(2004). Psychoanalytic Study of the Child, 59:124-142
The experience, , and of self in motion play a central part in the , aspirations, and affective life of individuals, and in their growth.
Human infants are supplied with an intrinsic to move to, with, and against forces and objects in the natural world, for that maps a developing self into the world. This striving is not derivative from some other ; it is a motivational force in and of itself, intertwined with other essential strivings of the developing individual.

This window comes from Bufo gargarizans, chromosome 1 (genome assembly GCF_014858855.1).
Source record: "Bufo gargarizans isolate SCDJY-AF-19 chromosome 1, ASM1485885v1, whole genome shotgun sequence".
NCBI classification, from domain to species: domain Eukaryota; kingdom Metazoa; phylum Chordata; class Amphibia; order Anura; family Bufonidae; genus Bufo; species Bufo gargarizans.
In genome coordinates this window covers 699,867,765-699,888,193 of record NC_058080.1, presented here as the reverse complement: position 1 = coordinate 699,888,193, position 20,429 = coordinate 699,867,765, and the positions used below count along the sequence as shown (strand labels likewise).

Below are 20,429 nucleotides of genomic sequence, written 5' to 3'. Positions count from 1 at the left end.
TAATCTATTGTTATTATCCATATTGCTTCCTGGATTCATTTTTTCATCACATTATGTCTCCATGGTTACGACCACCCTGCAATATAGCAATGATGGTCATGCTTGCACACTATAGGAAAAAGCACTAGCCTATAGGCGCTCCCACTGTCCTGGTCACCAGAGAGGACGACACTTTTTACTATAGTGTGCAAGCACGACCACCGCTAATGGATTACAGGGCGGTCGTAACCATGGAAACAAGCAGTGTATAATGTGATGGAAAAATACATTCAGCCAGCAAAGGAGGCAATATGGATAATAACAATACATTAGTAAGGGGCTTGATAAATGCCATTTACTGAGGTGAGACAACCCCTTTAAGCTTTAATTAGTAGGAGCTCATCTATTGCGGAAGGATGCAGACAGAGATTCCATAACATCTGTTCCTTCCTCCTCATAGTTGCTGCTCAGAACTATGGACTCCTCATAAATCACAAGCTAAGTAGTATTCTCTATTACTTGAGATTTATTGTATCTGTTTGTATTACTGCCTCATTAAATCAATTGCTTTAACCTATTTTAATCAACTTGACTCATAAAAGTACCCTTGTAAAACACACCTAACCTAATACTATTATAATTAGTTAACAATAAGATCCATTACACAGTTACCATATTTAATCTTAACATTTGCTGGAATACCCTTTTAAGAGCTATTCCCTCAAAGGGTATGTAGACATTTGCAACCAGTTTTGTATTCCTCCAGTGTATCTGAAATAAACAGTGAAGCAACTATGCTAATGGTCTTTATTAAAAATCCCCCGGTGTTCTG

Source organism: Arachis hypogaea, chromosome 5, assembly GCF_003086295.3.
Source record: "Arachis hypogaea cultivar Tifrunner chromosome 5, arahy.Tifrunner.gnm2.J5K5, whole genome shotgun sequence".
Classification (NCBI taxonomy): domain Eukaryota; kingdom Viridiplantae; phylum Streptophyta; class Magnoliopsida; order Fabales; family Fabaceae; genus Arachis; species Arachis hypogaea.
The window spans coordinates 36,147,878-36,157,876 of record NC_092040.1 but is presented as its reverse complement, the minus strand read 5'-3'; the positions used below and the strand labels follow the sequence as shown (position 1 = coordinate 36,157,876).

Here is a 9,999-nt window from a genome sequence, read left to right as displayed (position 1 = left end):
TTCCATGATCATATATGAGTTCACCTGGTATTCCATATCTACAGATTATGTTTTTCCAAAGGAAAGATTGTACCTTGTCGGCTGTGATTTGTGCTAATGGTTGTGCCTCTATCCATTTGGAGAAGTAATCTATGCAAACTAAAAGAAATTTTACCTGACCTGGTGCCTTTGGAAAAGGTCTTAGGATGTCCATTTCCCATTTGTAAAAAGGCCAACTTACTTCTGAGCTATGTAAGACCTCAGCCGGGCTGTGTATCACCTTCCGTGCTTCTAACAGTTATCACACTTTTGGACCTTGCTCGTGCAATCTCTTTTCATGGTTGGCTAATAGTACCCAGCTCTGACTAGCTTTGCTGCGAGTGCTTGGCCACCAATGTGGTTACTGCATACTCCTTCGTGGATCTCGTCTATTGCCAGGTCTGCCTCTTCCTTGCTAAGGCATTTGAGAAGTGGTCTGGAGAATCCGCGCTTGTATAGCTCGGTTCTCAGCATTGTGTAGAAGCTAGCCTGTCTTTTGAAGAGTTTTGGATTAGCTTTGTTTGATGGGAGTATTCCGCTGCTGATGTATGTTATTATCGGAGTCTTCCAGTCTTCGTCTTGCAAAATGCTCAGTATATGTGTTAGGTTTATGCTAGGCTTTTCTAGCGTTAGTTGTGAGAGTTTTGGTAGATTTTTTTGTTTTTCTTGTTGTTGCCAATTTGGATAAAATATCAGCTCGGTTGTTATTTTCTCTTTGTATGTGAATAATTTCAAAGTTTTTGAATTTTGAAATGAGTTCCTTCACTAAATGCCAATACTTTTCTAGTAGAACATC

Clinical observations and recent findings of developmental and neurobiological studies demonstrate that positive aspects of a person's striving in the sphere of motor control imbue a person's sense of self with qualities of , , and . And, when thwarted, distorted, or unbalanced in to other strivings, one's physicality may also be a locus for and maladaptive defenses.
of self in to the world at large and especially to significant others are often encoded in procedural modes of and perceiving, where movement is central. When the analyst is attuned to the experience of motor in the life of the person he or she seeks to know fully and to help, the appreciation of that person's motives, emotions, and sense of self is deepened and enhanced.